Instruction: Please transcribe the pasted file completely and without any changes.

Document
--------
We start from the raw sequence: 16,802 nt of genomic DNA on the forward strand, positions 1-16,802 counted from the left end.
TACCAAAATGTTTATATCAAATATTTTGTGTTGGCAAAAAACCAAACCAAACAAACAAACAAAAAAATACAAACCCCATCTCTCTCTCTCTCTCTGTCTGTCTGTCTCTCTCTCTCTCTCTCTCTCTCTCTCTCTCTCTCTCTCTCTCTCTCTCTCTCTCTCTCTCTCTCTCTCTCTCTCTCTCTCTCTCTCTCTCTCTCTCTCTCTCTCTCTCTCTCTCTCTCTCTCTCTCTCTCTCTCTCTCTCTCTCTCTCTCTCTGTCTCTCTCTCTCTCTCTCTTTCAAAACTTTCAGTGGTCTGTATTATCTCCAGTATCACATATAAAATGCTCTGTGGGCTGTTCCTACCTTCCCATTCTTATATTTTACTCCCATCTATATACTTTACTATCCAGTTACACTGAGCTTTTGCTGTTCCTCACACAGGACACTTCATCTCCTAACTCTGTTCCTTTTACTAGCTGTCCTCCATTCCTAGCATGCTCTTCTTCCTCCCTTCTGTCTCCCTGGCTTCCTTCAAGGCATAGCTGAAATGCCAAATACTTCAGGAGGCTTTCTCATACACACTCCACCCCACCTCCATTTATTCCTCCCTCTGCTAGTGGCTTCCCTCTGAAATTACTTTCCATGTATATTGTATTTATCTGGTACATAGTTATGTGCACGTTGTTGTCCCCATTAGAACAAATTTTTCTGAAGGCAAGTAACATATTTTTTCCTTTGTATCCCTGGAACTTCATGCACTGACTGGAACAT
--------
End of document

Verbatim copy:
We start from the raw sequence: 16,802 nt of genomic DNA on the forward strand, positions 1-16,802 counted from the left end.
TACCAAAATGTTTATATCAAATATTTTGTGTTGGCAAAAAACCAAACCAAACAAACAAACAAAAAAATACAAACCCCATCTCTCTCTCTCTCTCTGTCTGTCTGTCTCTCTCTCTCTCTCTCTCTCTCTCTCTCTCTCTCTCTCTCTCTCTCTCTCTCTCTCTCTCTCTCTCTCTCTCTCTCTCTCTCTCTCTCTCTCTCTCTCTCTCTCTCTCTCTCTCTCTCTCTCTCTCTCTCTCTCTCTCTCTCTCTCTCTCTCTGTCTCTCTCTCTCTCTCTCTTTCAAAACTTTCAGTGGTCTGTATTATCTCCAGTATCACATATAAAATGCTCTGTGGGCTGTTCCTACCTTCCCATTCTTATATTTTACTCCCATCTATATACTTTACTATCCAGTTACACTGAGCTTTTGCTGTTCCTCACACAGGACACTTCATCTCCTAACTCTGTTCCTTTTACTAGCTGTCCTCCATTCCTAGCATGCTCTTCTTCCTCCCTTCTGTCTCCCTGGCTTCCTTCAAGGCATAGCTGAAATGCCAAATACTTCAGGAGGCTTTCTCATACACACTCCACCCCACCTCCATTTATTCCTCCCTCTGCTAGTGGCTTCCCTCTGAAATTACTTTCCATGTATATTGTATTTATCTGGTACATAGTTATGTGCACGTTGTTGTCCCCATTAGAACAAATTTTTCTGAAGGCAAGTAACATATTTTTTCCTTTGTATCCCTGGAACTTCATGCACTGACTGGAACAT